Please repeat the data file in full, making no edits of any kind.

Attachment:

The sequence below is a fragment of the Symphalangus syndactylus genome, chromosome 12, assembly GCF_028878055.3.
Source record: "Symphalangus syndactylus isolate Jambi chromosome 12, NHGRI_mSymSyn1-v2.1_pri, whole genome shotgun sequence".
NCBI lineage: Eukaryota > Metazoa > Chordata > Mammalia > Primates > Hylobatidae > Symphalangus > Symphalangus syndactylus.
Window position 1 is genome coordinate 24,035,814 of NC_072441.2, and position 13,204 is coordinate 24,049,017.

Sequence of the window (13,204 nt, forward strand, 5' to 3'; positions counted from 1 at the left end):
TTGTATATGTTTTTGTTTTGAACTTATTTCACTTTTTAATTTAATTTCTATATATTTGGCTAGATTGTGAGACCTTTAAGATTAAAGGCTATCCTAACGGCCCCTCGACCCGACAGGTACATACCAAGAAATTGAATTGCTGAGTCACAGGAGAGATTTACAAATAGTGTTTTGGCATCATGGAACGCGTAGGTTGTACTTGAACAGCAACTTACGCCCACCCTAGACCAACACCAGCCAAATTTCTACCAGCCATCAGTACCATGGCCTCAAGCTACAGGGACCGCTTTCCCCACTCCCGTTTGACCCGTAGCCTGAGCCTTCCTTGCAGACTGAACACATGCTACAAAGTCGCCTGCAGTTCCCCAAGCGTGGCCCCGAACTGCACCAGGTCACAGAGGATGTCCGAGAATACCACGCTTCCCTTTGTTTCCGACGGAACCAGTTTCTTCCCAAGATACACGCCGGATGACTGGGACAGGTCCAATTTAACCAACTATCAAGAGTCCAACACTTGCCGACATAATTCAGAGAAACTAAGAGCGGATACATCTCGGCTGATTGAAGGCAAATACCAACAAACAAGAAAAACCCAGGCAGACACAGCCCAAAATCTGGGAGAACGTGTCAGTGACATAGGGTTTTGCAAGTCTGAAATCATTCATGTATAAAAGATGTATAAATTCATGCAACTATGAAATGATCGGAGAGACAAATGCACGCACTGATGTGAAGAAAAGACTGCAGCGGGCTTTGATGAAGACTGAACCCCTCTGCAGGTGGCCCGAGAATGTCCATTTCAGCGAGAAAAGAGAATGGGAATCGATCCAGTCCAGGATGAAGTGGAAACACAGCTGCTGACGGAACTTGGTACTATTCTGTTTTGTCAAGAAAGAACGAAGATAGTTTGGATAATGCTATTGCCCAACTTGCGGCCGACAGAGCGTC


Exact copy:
The sequence below is a fragment of the Symphalangus syndactylus genome, chromosome 12, assembly GCF_028878055.3.
Source record: "Symphalangus syndactylus isolate Jambi chromosome 12, NHGRI_mSymSyn1-v2.1_pri, whole genome shotgun sequence".
NCBI lineage: Eukaryota > Metazoa > Chordata > Mammalia > Primates > Hylobatidae > Symphalangus > Symphalangus syndactylus.
Window position 1 is genome coordinate 24,035,814 of NC_072441.2, and position 13,204 is coordinate 24,049,017.

Sequence of the window (13,204 nt, forward strand, 5' to 3'; positions counted from 1 at the left end):
TTGTATATGTTTTTGTTTTGAACTTATTTCACTTTTTAATTTAATTTCTATATATTTGGCTAGATTGTGAGACCTTTAAGATTAAAGGCTATCCTAACGGCCCCTCGACCCGACAGGTACATACCAAGAAATTGAATTGCTGAGTCACAGGAGAGATTTACAAATAGTGTTTTGGCATCATGGAACGCGTAGGTTGTACTTGAACAGCAACTTACGCCCACCCTAGACCAACACCAGCCAAATTTCTACCAGCCATCAGTACCATGGCCTCAAGCTACAGGGACCGCTTTCCCCACTCCCGTTTGACCCGTAGCCTGAGCCTTCCTTGCAGACTGAACACATGCTACAAAGTCGCCTGCAGTTCCCCAAGCGTGGCCCCGAACTGCACCAGGTCACAGAGGATGTCCGAGAATACCACGCTTCCCTTTGTTTCCGACGGAACCAGTTTCTTCCCAAGATACACGCCGGATGACTGGGACAGGTCCAATTTAACCAACTATCAAGAGTCCAACACTTGCCGACATAATTCAGAGAAACTAAGAGCGGATACATCTCGGCTGATTGAAGGCAAATACCAACAAACAAGAAAAACCCAGGCAGACACAGCCCAAAATCTGGGAGAACGTGTCAGTGACATAGGGTTTTGCAAGTCTGAAATCATTCATGTATAAAAGATGTATAAATTCATGCAACTATGAAATGATCGGAGAGACAAATGCACGCACTGATGTGAAGAAAAGACTGCAGCGGGCTTTGATGAAGACTGAACCCCTCTGCAGGTGGCCCGAGAATGTCCATTTCAGCGAGAAAAGAGAATGGGAATCGATCCAGTCCAGGATGAAGTGGAAACACAGCTGCTGACGGAACTTGGTACTATTCTGTTTTGTCAAGAAAGAACGAAGATAGTTTGGATAATGCTATTGCCCAACTTGCGGCCGACAGAGCGTC